I was born in Cameroon and moved to the United States after high school to attend college. Having never been that far from home, I was extremely homesick in my first months in the country (it didn’t help that the weather was too cold for my liking). That all changed when I arrived at college. There, I made wonderful lifelong friends and, for perhaps the first time in my life, felt truly free to be whoever I wanted to be.
Mine hadn’t been a repressive childhood—far from it. My mother encouraged me to be different and as reclusive a bookworm as I wanted to be—but I was brought up with a strong sense of what to do or not do because the Bible said so. I went to church multiple evenings a week at times and listened to Scripture readings, but I didn’t obey because I was told to. I did it because I saw that it was in my best interest to be a good person and to do or not do the things my mother and other well-meaning adults asked of me. Studying hard in school was in my best interest. Not getting pregnant at a young age was in my best interest. Being kind to others and treating every human with dignity and respect was in my best interest. Which is why far from home, with no family around to tell me how to behave, I remained the person I was in Cameroon.
My college friends were “good Christian girls and boys” like myself. Drinking, cursing, loud parties where people were making out on couches—no, we didn’t do such things. We had fun being “good,” and when I look back at it now, I laugh. Not because there was anything wrong with that—I’d probably make similar choices now, though I’ve become a much bigger fan of loud parties. I realize that my motivation for remaining the same person I was in Cameroon was not only out of conviction but also out of caution. I was far away from home; I couldn’t risk doing anything that would endanger the great opportunity I’d been given to study in America and make something of myself. There was no danger in me going to Bible study and later hanging out at a diner with my friends, but there was lots of danger in joining some on-campus political group that could get me into trouble and perhaps get me kicked out of college. And then what? Only now do I realize that if I’d gone to college in my country, I would probably have had a different experience. I probably would have been more politically active on campus, and I would have spent more time questioning the world and seeing what I could do about it, instead of merely reading about it and feeling utterly helpless. The absence of a home—being so far away from it—I now realize, shaped my college experience more than I understood. Back then, I mostly felt it when roommates went home for weekends, when they talked about Thanksgiving plans with their families or showed visiting parents and siblings around campus. But now, in retrospect, I realize that I held myself back from discovering other sides of myself because America wasn’t my home.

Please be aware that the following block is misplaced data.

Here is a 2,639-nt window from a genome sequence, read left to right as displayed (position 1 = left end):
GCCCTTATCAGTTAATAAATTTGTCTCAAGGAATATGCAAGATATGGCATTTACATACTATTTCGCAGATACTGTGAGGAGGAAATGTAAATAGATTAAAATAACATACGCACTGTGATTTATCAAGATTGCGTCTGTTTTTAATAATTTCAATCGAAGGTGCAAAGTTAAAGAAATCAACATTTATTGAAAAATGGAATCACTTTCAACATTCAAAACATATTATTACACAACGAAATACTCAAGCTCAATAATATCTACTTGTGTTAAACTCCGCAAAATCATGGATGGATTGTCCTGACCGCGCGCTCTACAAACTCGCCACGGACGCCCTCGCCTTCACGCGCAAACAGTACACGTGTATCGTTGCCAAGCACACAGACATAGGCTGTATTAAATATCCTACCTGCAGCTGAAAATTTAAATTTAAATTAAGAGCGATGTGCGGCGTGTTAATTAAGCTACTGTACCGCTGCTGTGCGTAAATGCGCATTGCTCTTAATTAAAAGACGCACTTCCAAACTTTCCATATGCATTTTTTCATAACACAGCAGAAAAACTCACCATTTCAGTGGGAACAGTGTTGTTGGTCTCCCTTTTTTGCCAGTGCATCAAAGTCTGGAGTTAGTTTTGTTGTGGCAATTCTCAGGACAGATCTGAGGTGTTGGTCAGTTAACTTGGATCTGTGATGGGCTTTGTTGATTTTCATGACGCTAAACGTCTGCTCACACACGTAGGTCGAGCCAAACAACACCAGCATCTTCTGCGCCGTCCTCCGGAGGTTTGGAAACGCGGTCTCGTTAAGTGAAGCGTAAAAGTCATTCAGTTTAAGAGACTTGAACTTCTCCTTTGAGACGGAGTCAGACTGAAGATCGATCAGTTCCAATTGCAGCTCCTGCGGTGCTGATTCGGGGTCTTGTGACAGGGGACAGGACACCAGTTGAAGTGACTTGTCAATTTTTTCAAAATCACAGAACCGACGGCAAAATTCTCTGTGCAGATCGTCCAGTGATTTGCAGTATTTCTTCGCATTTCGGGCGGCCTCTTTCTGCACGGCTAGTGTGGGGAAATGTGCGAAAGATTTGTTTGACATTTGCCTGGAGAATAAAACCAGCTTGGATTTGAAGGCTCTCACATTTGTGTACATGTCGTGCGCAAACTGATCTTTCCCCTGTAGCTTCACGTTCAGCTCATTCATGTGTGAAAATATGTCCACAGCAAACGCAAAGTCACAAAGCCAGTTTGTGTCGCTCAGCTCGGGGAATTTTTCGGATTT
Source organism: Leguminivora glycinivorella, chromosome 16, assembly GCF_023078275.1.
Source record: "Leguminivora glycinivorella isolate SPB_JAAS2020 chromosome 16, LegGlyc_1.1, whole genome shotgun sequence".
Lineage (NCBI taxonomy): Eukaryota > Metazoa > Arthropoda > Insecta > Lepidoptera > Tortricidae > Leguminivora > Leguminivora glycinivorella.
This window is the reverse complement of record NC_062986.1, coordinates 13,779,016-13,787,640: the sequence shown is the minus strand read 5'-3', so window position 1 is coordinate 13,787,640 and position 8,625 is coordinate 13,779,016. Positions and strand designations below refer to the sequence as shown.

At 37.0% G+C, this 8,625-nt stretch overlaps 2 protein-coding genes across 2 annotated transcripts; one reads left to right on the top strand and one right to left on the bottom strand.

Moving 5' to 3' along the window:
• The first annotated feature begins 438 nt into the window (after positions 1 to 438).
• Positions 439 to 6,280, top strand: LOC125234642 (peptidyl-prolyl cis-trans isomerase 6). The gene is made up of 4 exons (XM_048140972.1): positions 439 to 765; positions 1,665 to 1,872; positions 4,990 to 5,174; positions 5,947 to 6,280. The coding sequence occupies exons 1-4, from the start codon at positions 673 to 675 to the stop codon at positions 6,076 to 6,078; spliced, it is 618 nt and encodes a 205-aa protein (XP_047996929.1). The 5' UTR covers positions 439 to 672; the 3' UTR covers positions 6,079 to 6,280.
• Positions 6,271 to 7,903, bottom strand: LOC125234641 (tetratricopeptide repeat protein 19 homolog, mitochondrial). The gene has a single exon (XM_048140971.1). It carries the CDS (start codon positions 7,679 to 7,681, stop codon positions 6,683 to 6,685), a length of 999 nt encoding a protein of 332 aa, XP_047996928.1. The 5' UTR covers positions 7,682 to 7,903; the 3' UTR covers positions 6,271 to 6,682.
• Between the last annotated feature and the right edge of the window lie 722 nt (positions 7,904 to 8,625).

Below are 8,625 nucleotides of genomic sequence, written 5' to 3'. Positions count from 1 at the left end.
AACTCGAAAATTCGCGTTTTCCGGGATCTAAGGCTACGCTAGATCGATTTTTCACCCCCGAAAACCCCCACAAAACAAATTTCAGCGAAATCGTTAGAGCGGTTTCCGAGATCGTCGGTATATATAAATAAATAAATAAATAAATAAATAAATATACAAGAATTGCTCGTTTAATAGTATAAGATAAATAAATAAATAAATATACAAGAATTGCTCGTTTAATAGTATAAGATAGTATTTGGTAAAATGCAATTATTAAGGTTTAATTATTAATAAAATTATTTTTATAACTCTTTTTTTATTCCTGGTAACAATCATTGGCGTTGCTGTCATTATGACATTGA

A few years after I graduated from college, I moved to New York City for graduate school. I was at home in New York from the moment I arrived—far more at home than I’d ever been anywhere else in America. The city was intimidating and yet welcoming, overwhelming and yet refreshing in its embrace of anyone from anywhere. Some days I felt as if it was ready to chew me up and spit me out, while at the same time rocking me in its massive arms and stroking my hair. The newness and possibilities it presented reminded me of being in college. Only this time, at an older age, I realized I was in a place that dared me to see other sides of myself. I cautiously took the dare and discovered dormant sides to myself, like the side that is fascinated by other religions and spiritual teachings, the side that sees that my truth is neither absolute nor static, and the side that loves writing stories about African immigrants in America. This, perhaps, explains why my novel, Behold The Dreamers, is, among many things, about home—characters leaving home, characters questioning the meaning of home, characters searching for new homes.